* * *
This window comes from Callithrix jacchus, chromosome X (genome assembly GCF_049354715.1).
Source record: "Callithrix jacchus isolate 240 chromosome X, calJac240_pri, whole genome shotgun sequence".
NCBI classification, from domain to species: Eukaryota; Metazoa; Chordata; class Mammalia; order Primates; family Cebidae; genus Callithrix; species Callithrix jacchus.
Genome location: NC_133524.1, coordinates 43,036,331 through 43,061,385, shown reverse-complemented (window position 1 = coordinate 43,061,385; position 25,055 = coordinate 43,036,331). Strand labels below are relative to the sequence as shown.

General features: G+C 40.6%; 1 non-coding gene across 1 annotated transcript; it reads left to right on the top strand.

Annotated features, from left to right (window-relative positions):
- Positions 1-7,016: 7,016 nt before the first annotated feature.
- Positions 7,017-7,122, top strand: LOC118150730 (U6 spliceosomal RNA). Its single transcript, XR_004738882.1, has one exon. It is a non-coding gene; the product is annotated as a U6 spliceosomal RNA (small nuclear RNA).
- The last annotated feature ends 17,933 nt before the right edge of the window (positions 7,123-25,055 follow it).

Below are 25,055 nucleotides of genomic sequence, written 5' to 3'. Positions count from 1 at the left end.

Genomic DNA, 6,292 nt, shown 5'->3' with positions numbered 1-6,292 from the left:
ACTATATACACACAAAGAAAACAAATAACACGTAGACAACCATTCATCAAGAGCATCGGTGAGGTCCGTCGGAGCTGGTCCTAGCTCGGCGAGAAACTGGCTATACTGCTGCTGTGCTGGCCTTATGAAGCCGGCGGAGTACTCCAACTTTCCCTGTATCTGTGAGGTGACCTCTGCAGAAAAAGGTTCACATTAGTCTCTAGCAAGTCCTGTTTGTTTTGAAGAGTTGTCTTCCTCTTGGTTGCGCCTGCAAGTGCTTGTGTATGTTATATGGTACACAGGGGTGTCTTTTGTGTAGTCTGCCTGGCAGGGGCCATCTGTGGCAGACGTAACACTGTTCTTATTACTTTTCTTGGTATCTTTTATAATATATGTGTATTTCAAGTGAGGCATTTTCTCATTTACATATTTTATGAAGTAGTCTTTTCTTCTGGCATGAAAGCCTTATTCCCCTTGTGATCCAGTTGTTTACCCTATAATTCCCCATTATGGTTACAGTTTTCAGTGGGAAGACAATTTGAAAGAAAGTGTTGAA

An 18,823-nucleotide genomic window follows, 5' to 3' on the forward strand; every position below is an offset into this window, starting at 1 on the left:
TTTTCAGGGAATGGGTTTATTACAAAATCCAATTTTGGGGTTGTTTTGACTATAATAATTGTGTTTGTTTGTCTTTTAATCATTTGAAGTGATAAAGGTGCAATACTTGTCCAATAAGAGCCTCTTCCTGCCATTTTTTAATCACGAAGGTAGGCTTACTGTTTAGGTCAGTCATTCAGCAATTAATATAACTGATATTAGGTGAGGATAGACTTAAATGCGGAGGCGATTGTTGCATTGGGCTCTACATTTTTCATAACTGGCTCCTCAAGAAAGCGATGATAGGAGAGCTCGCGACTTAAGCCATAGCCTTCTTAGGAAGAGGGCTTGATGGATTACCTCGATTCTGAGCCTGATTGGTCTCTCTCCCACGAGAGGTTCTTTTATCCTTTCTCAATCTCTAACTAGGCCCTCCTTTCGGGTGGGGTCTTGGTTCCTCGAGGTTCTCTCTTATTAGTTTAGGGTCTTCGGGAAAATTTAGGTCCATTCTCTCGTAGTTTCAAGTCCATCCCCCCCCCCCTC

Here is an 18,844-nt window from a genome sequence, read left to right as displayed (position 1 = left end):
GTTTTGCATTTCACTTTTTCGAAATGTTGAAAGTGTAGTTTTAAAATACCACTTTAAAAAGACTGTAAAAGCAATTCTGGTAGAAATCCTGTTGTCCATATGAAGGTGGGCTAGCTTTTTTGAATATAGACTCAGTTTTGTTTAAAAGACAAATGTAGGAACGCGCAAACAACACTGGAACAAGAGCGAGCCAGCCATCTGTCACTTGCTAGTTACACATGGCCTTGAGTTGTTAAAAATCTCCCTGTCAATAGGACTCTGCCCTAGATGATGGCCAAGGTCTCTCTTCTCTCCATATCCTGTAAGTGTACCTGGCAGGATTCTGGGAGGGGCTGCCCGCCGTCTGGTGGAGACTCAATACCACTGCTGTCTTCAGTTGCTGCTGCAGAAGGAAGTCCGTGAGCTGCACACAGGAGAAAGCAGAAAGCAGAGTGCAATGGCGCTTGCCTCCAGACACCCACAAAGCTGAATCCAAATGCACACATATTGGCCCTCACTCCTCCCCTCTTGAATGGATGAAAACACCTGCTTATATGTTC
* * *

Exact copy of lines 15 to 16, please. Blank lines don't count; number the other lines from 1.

Here is an 18,844-nt window from a genome sequence, read left to right as displayed (position 1 = left end):
GTTTTGCATTTCACTTTTTCGAAATGTTGAAAGTGTAGTTTTAAAATACCACTTTAAAAAGACTGTAAAAGCAATTCTGGTAGAAATCCTGTTGTCCATATGAAGGTGGGCTAGCTTTTTTGAATATAGACTCAGTTTTGTTTAAAAGACAAATGTAGGAACGCGCAAACAACACTGGAACAAGAGCGAGCCAGCCATCTGTCACTTGCTAGTTACACATGGCCTTGAGTTGTTAAAAATCTCCCTGTCAATAGGACTCTGCCCTAGATGATGGCCAAGGTCTCTCTTCTCTCCATATCCTGTAAGTGTACCTGGCAGGATTCTGGGAGGGGCTGCCCGCCGTCTGGTGGAGACTCAATACCACTGCTGTCTTCAGTTGCTGCTGCAGAAGGAAGTCCGTGAGCTGCACACAGGAGAAAGCAGAAAGCAGAGTGCAATGGCGCTTGCCTCCAGACACCCACAAAGCTGAATCCAAATGCACACATATTGGCCCTCACTCCTCCCCTCTTGAATGGATGAAAACACCTGCTTATATGTTC